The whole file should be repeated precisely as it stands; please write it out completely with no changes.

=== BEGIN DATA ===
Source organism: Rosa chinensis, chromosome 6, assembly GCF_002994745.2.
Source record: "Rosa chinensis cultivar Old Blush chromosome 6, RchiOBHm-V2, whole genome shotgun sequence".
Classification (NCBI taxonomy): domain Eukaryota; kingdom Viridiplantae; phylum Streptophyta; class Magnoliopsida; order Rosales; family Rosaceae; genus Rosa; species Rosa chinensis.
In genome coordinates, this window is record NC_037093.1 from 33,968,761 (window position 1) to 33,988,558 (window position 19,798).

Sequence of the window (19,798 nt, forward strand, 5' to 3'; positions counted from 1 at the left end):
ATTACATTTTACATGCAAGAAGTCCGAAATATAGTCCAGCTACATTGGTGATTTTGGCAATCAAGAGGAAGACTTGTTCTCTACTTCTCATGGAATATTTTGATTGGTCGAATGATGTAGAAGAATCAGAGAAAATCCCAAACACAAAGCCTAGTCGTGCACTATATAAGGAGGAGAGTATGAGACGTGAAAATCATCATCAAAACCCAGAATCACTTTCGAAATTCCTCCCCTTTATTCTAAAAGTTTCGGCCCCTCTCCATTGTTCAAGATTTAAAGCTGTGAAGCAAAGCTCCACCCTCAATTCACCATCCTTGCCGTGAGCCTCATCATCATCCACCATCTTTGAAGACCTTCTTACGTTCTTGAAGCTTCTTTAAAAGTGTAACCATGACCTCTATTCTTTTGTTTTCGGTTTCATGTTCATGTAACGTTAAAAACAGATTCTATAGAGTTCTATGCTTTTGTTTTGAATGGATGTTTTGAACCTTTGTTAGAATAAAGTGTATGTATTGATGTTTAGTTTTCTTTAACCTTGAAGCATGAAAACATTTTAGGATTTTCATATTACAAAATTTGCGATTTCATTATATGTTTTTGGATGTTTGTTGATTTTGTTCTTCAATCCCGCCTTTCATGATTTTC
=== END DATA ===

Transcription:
Source organism: Rosa chinensis, chromosome 6, assembly GCF_002994745.2.
Source record: "Rosa chinensis cultivar Old Blush chromosome 6, RchiOBHm-V2, whole genome shotgun sequence".
Classification (NCBI taxonomy): domain Eukaryota; kingdom Viridiplantae; phylum Streptophyta; class Magnoliopsida; order Rosales; family Rosaceae; genus Rosa; species Rosa chinensis.
In genome coordinates, this window is record NC_037093.1 from 33,968,761 (window position 1) to 33,988,558 (window position 19,798).

Sequence of the window (19,798 nt, forward strand, 5' to 3'; positions counted from 1 at the left end):
ATTACATTTTACATGCAAGAAGTCCGAAATATAGTCCAGCTACATTGGTGATTTTGGCAATCAAGAGGAAGACTTGTTCTCTACTTCTCATGGAATATTTTGATTGGTCGAATGATGTAGAAGAATCAGAGAAAATCCCAAACACAAAGCCTAGTCGTGCACTATATAAGGAGGAGAGTATGAGACGTGAAAATCATCATCAAAACCCAGAATCACTTTCGAAATTCCTCCCCTTTATTCTAAAAGTTTCGGCCCCTCTCCATTGTTCAAGATTTAAAGCTGTGAAGCAAAGCTCCACCCTCAATTCACCATCCTTGCCGTGAGCCTCATCATCATCCACCATCTTTGAAGACCTTCTTACGTTCTTGAAGCTTCTTTAAAAGTGTAACCATGACCTCTATTCTTTTGTTTTCGGTTTCATGTTCATGTAACGTTAAAAACAGATTCTATAGAGTTCTATGCTTTTGTTTTGAATGGATGTTTTGAACCTTTGTTAGAATAAAGTGTATGTATTGATGTTTAGTTTTCTTTAACCTTGAAGCATGAAAACATTTTAGGATTTTCATATTACAAAATTTGCGATTTCATTATATGTTTTTGGATGTTTGTTGATTTTGTTCTTCAATCCCGCCTTTCATGATTTTC